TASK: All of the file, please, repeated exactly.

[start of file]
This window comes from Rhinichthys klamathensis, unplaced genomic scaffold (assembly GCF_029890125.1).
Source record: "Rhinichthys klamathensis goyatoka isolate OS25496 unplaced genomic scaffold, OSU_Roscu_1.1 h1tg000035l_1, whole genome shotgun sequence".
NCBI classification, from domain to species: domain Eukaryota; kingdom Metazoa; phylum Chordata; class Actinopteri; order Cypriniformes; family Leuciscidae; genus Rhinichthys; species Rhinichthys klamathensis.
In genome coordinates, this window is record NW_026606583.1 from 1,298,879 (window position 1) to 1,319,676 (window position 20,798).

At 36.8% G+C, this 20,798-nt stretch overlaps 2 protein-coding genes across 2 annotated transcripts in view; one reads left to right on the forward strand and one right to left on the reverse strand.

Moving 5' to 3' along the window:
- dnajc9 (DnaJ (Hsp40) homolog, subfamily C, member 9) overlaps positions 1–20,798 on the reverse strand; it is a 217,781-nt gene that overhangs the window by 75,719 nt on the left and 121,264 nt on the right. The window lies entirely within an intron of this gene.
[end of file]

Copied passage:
This window comes from Rhinichthys klamathensis, unplaced genomic scaffold (assembly GCF_029890125.1).
Source record: "Rhinichthys klamathensis goyatoka isolate OS25496 unplaced genomic scaffold, OSU_Roscu_1.1 h1tg000035l_1, whole genome shotgun sequence".
NCBI classification, from domain to species: domain Eukaryota; kingdom Metazoa; phylum Chordata; class Actinopteri; order Cypriniformes; family Leuciscidae; genus Rhinichthys; species Rhinichthys klamathensis.
In genome coordinates, this window is record NW_026606583.1 from 1,298,879 (window position 1) to 1,319,676 (window position 20,798).

At 36.8% G+C, this 20,798-nt stretch overlaps 2 protein-coding genes across 2 annotated transcripts in view; one reads left to right on the forward strand and one right to left on the reverse strand.

Moving 5' to 3' along the window:
- dnajc9 (DnaJ (Hsp40) homolog, subfamily C, member 9) overlaps positions 1–20,798 on the reverse strand; it is a 217,781-nt gene that overhangs the window by 75,719 nt on the left and 121,264 nt on the right. The window lies entirely within an intron of this gene.